After 65 years of being a department store giant, Sears, the company whose Canadian division launched as an e-commerce brand has now ironically collapsed because of it.

The company was already a retail store giant in the United States before expanding into what was initially a mail-order business in Canada.  By the 1950s, revenues solely from mail-orders sky-rocketed to over $100 million.

The first Sears catalogue was distributed in Canada in February, 1953 and came packed with household merchandise as well as fashion items encompassed in 556 pages. At the time, “city-slackers” were not into flipping through catalogues so Sears responded with a massive expansion that lasted decades, building new stores and expanding existing ones.

In 1973, Sears opened the first stand-alone store and at the time, it was the go-to destination for top selling brands, especially for appliances. Up until Sleep Country became relevant in the market, Sears was also the most popular destination for mattresses and bedding.

The culture at the time was different as well. Department stores were local hangouts. People would dress up and shop in groups for the latest fashion. Even the elevator operators wore white gloves. Kids and adults alike could not wait to receive the textbook-sized Sears catalogue to pick out gifts for their wish lists.

Fast forward to July, 2017, Sears was removed from the Toronto Stock Exchange (TSX). Now, after desperate attempts to the save the company, Sears has announced they are officially going out of business and are set to liquidate their remaining merchandise and assets.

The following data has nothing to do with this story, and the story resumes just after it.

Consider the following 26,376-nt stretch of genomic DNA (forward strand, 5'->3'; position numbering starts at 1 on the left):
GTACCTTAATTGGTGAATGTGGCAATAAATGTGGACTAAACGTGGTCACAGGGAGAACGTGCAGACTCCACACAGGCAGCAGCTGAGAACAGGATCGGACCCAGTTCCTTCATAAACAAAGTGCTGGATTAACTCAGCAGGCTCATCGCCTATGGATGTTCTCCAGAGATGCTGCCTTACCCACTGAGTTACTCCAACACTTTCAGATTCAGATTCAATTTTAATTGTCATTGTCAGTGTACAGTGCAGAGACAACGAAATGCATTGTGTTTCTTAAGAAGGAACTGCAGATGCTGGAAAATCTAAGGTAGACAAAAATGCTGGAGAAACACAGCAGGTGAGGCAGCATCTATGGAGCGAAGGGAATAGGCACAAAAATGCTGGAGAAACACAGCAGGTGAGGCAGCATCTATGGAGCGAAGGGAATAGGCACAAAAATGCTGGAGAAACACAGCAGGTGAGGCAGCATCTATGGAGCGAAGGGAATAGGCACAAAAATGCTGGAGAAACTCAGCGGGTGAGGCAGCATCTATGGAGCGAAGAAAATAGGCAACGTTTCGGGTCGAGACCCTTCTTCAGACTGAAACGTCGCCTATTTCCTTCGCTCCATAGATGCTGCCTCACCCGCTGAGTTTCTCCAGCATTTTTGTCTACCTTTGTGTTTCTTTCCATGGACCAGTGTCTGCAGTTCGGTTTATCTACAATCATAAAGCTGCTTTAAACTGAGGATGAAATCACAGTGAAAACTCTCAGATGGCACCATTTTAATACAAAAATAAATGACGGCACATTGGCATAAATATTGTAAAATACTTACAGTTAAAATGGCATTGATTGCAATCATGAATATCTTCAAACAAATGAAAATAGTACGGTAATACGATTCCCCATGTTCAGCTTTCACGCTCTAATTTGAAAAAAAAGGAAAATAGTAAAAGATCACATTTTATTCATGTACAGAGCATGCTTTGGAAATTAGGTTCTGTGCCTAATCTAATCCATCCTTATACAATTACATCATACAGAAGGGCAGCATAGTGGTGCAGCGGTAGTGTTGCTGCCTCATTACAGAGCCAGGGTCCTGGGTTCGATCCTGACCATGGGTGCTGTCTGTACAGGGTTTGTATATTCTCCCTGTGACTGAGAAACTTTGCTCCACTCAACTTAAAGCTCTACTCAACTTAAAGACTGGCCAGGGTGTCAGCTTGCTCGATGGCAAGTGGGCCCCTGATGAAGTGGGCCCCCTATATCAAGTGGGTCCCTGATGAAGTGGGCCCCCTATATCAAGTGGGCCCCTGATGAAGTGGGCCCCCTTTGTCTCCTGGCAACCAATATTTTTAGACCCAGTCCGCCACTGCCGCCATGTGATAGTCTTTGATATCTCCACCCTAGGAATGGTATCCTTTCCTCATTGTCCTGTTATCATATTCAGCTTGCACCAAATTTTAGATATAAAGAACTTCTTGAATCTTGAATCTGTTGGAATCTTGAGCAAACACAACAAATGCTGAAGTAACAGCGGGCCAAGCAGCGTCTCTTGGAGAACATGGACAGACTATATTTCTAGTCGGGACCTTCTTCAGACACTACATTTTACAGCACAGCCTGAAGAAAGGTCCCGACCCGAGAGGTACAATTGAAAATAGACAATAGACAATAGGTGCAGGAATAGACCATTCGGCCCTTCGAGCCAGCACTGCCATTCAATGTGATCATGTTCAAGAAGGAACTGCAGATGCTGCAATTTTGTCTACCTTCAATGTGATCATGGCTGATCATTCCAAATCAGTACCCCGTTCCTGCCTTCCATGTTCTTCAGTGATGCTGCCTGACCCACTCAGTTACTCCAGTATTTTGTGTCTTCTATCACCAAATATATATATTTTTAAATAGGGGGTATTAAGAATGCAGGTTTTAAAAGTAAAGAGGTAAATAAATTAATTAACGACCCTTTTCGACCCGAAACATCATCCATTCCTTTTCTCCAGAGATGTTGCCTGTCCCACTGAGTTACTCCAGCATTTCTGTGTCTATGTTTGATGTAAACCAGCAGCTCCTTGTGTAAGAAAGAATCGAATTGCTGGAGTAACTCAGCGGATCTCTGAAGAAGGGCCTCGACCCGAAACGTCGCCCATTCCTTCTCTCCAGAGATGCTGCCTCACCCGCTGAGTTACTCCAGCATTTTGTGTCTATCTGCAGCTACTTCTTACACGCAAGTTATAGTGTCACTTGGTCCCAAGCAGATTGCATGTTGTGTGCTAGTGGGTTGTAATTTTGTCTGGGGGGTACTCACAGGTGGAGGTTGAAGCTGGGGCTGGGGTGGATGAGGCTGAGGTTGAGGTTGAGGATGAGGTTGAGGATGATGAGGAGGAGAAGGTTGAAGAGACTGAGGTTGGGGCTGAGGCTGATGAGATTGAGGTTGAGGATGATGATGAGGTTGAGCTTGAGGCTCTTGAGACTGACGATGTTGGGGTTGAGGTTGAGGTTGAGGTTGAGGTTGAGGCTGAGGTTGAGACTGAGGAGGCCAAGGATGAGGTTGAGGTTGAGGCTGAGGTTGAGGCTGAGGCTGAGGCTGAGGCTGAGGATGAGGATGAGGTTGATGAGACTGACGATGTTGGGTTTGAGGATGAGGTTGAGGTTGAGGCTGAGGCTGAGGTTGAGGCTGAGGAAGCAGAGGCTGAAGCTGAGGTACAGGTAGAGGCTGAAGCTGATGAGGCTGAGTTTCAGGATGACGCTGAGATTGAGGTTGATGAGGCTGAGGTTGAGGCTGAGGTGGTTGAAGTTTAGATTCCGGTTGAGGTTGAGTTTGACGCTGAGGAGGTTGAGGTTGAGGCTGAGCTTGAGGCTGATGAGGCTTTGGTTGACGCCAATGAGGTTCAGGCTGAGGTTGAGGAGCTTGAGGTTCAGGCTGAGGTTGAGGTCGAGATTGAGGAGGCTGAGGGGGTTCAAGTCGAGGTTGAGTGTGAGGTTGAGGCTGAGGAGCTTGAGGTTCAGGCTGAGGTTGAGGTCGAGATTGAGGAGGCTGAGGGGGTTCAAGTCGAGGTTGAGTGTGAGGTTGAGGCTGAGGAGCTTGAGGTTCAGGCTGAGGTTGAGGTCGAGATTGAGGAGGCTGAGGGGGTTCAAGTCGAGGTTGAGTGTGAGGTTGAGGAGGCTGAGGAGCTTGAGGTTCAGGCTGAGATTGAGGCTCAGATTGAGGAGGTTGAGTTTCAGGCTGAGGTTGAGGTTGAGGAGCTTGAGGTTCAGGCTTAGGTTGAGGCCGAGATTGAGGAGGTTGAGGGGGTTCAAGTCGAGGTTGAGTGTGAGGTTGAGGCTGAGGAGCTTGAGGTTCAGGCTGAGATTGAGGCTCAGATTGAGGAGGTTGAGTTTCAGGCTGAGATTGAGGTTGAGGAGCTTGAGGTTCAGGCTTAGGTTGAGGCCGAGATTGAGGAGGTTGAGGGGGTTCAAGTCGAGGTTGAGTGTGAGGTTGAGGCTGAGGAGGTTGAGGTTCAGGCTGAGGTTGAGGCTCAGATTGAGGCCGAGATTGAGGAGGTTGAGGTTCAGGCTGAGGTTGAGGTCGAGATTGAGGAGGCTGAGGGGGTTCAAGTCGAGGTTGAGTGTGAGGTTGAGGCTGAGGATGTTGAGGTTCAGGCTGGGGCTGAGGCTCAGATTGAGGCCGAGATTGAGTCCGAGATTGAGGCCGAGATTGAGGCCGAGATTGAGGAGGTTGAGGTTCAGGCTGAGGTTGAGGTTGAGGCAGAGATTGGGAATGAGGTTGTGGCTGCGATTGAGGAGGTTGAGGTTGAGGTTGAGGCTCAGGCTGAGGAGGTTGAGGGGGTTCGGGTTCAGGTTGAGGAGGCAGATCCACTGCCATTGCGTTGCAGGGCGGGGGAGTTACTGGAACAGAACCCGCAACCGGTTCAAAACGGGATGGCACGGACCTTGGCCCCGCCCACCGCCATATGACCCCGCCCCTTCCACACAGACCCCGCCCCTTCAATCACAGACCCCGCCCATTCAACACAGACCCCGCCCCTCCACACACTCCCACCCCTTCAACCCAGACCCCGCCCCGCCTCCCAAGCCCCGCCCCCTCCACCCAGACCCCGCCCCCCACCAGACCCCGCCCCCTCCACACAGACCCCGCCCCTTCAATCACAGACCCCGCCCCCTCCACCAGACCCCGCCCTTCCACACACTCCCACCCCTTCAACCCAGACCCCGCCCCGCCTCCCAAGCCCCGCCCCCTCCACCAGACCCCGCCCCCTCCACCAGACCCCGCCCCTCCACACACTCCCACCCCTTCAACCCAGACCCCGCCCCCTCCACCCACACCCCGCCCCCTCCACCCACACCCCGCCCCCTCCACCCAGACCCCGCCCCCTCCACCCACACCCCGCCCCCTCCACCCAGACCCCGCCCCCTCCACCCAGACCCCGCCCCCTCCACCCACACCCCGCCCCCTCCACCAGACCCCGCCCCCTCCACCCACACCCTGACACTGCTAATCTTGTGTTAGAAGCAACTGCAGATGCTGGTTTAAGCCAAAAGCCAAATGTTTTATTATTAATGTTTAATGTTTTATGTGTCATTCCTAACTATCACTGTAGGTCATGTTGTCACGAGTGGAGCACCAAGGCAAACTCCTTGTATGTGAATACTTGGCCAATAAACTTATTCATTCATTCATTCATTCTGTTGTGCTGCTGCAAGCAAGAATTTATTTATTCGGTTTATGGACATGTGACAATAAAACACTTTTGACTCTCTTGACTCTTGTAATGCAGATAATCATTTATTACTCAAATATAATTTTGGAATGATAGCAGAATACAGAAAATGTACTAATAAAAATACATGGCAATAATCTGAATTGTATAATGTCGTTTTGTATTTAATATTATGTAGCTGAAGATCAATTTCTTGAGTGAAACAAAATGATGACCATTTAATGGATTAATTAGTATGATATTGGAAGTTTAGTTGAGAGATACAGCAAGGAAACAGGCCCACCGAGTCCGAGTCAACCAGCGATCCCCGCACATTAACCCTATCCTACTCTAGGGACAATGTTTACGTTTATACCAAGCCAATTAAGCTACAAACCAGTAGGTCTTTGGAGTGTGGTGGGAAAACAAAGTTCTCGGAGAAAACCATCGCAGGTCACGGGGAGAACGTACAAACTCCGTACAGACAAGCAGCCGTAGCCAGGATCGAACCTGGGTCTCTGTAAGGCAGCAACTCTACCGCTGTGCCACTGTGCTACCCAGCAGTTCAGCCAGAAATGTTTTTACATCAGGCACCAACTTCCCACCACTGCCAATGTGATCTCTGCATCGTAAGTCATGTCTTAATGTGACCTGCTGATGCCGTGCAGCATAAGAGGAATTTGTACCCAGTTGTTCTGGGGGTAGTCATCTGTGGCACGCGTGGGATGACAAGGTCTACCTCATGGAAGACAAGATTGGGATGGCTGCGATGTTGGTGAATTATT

Sears’ imminent decline into bankruptcy is due to many factors from corporate failure to poorly maintained stores to disorganized attempts to refine customer relationship management. Sears made poor financial decisions such as trying to keep costs low with stand-alone stores yet still paying very high rent for their stores that operate within malls.

Their CEO, Eddie Lampert launched a program called Shop Your Way which was supposed to encourage customers to return by letting them incur redeemable points on every purchase they make. Unfortunately, the logistics of the program was too complicated for many customers to be able to reap the benefits and strict quotas imposed on employees to sell the program held up lines and disgruntled many customers.

Many of the bigger locations continued to struggle due to staffing cuts which made the burden of maintaining the location almost impossible. Many stores had clean front-ends however clearance sections and other uncommon sections of the store were cluttered, disorganized and made for a very unpleasant shopping experience.

Out of the 12,000 pending layoffs, approximately 800 employees in Toronto’s Sears head office will be the first to go. Some subsidiaries owned by Sears will survive due to creditor protection such as their logistics and shipping company, SLH Transports and certain divisions of their home improvement brands.